All measures are subject to uncertainty. Measurement scatter is commonly calculated using the method of “least squares” and expressed as a standard deviation or related statistic that assumes that the error distribution is “normal” or “Gaussian,” or at least symmetrical. This assumption is not valid with percent change. There are many problems, one of which is that the data distribution is often hyperbolic. When we extrapolate in time or space from current data, and need to estimate distant error, this usually increases as the model extends further from the central data. With hyperbolic distributions, error increases as change approaches small values (often the desired target), becoming infinite at zero.

## The Devil Is in the Denominator

Given that division by a constant does not distort a rectilinear scale, it is not easy to predict problems. Let us take an innocuous example. We are all concerned about fuel efficiency in motor vehicles, commonly measured as miles per gallon or alternatively liters per 100 km. Comparisons among designs is simple with either measure, but see what happens when we compare the measures (Figure 1).

In Figure 1 a perfect fit (R^{2} = 1) is obtained with reciprocal transformation of values on the x-axis, or alternatively, with log transform of BOTH the x- and y-axis. A single log-transformation of the y-axis fits the data less well. Placing a measure in the denominator dramatically alters the shape of the distribution. Treating this hyperbolic distribution as a single exponential gives an R^{2} value of 0.76, and the plotted confidence limits are reassuring, but misleading. If the data ranges in Figure 1 were (quite reasonably) restricted to 100 miles per gallon and 20 liters per 100 km, the hyperbolic relationship might not be perceived. Log transformation of the data in the y-axis would give data that could then be used in further analyses to give wrong answers — as is standard in financial literature, or discussions of climate change, and in “knowledge-based medicine.”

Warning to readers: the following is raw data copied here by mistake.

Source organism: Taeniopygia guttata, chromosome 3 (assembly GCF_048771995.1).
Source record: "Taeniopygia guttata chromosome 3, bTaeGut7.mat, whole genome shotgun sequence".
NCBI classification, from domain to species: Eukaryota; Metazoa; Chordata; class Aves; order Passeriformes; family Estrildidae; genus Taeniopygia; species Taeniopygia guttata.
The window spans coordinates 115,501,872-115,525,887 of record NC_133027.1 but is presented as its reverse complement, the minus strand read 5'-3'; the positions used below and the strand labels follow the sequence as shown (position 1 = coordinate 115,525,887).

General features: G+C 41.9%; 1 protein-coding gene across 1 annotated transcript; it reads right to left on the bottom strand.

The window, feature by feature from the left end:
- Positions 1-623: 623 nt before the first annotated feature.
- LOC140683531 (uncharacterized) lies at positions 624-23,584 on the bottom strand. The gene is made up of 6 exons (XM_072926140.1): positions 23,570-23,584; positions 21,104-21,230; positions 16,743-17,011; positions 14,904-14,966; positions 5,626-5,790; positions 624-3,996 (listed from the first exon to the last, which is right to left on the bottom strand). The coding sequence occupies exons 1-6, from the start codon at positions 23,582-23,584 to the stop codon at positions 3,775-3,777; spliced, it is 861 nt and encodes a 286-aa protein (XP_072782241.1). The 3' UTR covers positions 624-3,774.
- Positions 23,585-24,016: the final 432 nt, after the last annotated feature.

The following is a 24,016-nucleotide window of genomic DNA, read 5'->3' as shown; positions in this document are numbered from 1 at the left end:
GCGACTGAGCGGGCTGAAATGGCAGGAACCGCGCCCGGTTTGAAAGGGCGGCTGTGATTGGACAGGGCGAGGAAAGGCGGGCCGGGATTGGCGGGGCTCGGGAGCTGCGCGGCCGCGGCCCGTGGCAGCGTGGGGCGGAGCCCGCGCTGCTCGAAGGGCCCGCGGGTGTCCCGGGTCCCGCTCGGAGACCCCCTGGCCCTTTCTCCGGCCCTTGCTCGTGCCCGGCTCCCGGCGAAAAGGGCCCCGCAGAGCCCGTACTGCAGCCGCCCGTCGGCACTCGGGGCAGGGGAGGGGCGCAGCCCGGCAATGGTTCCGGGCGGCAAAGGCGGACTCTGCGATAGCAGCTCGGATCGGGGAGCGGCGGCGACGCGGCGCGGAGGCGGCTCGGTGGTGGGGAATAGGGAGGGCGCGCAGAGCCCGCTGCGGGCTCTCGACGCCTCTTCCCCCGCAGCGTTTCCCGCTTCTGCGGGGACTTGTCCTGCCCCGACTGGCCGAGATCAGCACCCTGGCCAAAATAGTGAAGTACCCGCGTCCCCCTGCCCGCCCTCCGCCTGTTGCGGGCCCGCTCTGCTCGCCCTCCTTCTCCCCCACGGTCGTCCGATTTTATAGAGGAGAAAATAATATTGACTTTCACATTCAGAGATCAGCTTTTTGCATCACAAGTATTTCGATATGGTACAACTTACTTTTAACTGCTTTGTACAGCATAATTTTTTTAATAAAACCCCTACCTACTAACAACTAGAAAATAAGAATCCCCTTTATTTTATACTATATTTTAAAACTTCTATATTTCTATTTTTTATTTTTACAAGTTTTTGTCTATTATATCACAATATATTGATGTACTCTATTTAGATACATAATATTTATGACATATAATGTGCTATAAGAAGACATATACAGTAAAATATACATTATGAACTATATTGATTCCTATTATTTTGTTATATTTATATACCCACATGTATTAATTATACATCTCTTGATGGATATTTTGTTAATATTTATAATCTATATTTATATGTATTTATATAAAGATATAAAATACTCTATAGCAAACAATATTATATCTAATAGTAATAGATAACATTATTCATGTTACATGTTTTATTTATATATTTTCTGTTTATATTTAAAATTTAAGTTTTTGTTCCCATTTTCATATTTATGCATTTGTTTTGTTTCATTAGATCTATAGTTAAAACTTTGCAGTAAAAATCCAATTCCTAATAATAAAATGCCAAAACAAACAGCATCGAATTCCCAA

You won’t find much discussion of hyperbolic distributions in statistics texts, but they are not confined to percent change. A very obvious example is David Sackett’s “number-needed-to-treat” (NNT)^{6}. The NNT is simply the reciprocal of the absolute risk difference and is widely used and cited. But the answer has a hyperbolic distribution (not specified in the resulting publications). When there is no treatment effect, the absolute risk reduction is zero and the NNT is infinite. Altman has dealt with this problem at length, but avoiding the term “hyperbolic”^{7}. To paraphrase: A confidence interval can (must) be quoted for any trial: especially when NNT is used in metaanalysis^{7}. With hyperbolic distributions there is a gap around zero where this obligation cannot be filled. This was conceded, and Altman suggested separating NNTB (benefit) from NNTH (harm). Confidence intervals were then calculated from the raw data, before inversion, or after reversing the calculation. Graphically, the central position was occupied by infinity rather than zero.

David Sackett, Douglas Altman, and the authors of an article in this issue^{8} have been heroes of mine, and remain so. Controversy freely entered should cement friendly relations.

## The Devils Are in the Denominators